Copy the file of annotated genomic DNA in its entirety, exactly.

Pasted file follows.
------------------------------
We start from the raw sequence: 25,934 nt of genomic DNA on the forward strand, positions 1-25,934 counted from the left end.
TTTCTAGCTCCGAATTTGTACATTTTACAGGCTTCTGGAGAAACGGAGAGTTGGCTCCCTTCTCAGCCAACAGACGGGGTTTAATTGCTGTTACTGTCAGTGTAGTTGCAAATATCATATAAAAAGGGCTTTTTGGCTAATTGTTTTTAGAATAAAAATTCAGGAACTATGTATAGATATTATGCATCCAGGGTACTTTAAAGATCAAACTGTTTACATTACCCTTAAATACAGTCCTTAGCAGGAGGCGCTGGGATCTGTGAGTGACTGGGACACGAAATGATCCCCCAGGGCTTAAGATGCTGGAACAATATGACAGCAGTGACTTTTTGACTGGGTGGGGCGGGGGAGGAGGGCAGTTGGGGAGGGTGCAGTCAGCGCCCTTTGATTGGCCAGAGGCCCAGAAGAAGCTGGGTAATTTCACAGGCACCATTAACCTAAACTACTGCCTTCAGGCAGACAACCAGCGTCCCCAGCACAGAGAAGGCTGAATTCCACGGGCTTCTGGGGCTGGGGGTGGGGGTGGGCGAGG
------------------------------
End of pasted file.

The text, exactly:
We start from the raw sequence: 25,934 nt of genomic DNA on the forward strand, positions 1-25,934 counted from the left end.
TTTCTAGCTCCGAATTTGTACATTTTACAGGCTTCTGGAGAAACGGAGAGTTGGCTCCCTTCTCAGCCAACAGACGGGGTTTAATTGCTGTTACTGTCAGTGTAGTTGCAAATATCATATAAAAAGGGCTTTTTGGCTAATTGTTTTTAGAATAAAAATTCAGGAACTATGTATAGATATTATGCATCCAGGGTACTTTAAAGATCAAACTGTTTACATTACCCTTAAATACAGTCCTTAGCAGGAGGCGCTGGGATCTGTGAGTGACTGGGACACGAAATGATCCCCCAGGGCTTAAGATGCTGGAACAATATGACAGCAGTGACTTTTTGACTGGGTGGGGCGGGGGAGGAGGGCAGTTGGGGAGGGTGCAGTCAGCGCCCTTTGATTGGCCAGAGGCCCAGAAGAAGCTGGGTAATTTCACAGGCACCATTAACCTAAACTACTGCCTTCAGGCAGACAACCAGCGTCCCCAGCACAGAGAAGGCTGAATTCCACGGGCTTCTGGGGCTGGGGGTGGGGGTGGGCGAGG